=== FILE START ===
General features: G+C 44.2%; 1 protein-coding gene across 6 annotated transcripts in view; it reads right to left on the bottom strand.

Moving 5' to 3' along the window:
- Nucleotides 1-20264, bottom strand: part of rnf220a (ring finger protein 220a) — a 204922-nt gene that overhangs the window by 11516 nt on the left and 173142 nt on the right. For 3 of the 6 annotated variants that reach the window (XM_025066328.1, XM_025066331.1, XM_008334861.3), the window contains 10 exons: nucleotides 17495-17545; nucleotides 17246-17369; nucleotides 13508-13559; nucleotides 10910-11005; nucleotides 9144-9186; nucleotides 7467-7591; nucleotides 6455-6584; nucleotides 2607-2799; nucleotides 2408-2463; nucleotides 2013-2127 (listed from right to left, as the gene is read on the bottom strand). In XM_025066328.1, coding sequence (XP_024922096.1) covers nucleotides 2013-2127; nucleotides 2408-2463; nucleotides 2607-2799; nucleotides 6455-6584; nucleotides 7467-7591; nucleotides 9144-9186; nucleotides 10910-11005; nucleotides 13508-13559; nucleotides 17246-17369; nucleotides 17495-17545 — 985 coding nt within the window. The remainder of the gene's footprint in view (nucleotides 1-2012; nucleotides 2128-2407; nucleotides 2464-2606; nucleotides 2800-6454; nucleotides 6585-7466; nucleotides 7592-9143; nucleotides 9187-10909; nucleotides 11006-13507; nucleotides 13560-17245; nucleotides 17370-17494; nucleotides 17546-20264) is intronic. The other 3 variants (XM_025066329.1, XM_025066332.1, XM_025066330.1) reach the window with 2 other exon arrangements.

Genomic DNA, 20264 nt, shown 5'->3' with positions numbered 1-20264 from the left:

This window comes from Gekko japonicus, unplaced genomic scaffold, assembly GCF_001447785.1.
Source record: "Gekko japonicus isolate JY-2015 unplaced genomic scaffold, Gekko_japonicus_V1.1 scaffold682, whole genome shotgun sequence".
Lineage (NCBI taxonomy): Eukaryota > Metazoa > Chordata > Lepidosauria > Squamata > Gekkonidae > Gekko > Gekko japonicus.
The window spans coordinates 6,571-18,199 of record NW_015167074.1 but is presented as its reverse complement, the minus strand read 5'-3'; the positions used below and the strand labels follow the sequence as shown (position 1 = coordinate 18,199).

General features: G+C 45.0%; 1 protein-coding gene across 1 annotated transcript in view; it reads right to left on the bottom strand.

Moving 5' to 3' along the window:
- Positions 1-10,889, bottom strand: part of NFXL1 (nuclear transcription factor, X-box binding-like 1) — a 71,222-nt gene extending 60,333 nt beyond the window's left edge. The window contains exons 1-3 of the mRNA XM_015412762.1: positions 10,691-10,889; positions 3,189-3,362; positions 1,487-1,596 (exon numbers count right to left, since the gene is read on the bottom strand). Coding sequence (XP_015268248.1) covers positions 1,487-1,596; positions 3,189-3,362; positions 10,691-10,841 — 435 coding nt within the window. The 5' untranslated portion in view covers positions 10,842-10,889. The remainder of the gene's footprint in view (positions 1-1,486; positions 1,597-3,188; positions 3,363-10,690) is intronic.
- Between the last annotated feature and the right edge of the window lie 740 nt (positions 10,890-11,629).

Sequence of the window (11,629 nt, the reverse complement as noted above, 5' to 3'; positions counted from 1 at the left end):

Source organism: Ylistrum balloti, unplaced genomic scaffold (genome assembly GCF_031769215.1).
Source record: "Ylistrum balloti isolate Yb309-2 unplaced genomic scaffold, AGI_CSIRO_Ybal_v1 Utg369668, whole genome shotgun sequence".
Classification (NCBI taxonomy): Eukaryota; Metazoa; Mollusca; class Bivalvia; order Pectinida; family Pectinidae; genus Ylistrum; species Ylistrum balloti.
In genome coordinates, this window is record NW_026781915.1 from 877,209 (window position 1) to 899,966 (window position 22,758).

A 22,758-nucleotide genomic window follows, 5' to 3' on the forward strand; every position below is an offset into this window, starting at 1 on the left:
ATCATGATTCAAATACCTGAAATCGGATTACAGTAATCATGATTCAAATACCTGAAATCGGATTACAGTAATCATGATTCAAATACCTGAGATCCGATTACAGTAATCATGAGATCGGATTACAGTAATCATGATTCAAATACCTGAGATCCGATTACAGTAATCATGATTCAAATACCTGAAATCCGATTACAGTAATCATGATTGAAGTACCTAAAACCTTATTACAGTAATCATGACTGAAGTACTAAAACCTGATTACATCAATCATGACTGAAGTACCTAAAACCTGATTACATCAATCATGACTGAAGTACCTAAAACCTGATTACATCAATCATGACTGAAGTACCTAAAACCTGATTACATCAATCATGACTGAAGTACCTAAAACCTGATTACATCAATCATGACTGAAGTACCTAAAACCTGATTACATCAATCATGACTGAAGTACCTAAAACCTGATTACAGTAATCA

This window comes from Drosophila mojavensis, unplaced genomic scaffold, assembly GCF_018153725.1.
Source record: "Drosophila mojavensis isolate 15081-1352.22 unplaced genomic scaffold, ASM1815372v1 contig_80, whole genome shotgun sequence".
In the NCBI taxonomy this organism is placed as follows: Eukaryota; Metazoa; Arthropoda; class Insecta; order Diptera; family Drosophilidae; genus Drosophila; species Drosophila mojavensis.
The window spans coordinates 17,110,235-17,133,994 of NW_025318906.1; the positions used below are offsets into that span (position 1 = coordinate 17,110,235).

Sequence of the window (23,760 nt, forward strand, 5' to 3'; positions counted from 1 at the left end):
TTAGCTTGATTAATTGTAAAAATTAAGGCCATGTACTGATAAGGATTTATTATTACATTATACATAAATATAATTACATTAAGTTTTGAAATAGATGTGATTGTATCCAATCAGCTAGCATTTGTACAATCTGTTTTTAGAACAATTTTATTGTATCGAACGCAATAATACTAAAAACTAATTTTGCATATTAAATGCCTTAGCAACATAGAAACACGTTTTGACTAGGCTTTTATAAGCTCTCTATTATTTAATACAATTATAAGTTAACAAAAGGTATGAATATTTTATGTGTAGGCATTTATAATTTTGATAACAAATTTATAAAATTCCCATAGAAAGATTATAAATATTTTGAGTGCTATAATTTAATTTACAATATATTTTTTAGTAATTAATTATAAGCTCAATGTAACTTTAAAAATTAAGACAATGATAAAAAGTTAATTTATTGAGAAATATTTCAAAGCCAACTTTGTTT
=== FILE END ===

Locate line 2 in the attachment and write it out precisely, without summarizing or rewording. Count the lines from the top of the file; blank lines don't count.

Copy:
Moving 5' to 3' along the window: